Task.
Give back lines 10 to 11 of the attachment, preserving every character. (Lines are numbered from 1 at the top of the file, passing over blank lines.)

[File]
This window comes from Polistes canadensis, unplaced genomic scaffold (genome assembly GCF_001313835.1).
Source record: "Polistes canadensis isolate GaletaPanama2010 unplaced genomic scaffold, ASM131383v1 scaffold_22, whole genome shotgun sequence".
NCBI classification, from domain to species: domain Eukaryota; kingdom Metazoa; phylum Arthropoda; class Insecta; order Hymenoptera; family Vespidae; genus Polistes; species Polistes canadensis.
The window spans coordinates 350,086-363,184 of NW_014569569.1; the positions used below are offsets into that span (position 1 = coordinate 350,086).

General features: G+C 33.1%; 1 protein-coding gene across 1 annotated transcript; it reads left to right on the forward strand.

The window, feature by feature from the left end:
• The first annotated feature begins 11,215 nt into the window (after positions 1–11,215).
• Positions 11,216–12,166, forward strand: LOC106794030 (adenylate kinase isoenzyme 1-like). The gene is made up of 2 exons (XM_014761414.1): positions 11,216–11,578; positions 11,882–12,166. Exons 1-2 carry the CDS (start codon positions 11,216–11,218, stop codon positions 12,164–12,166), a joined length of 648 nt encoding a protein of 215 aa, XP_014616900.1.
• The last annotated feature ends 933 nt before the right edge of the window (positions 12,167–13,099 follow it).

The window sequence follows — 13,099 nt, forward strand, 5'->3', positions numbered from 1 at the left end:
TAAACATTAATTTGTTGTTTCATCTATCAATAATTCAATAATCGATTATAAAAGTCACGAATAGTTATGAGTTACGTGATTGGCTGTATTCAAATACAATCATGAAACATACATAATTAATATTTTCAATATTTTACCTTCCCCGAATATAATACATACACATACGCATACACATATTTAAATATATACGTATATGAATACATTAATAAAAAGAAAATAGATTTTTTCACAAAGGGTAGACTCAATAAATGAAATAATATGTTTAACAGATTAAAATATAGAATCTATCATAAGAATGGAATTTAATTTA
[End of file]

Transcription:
The window sequence follows — 13,099 nt, forward strand, 5'->3', positions numbered from 1 at the left end:
TAAACATTAATTTGTTGTTTCATCTATCAATAATTCAATAATCGATTATAAAAGTCACGAATAGTTATGAGTTACGTGATTGGCTGTATTCAAATACAATCATGAAACATACATAATTAATATTTTCAATATTTTACCTTCCCCGAATATAATACATACACATACGCATACACATATTTAAATATATACGTATATGAATACATTAATAAAAAGAAAATAGATTTTTTCACAAAGGGTAGACTCAATAAATGAAATAATATGTTTAACAGATTAAAATATAGAATCTATCATAAGAATGGAATTTAATTTA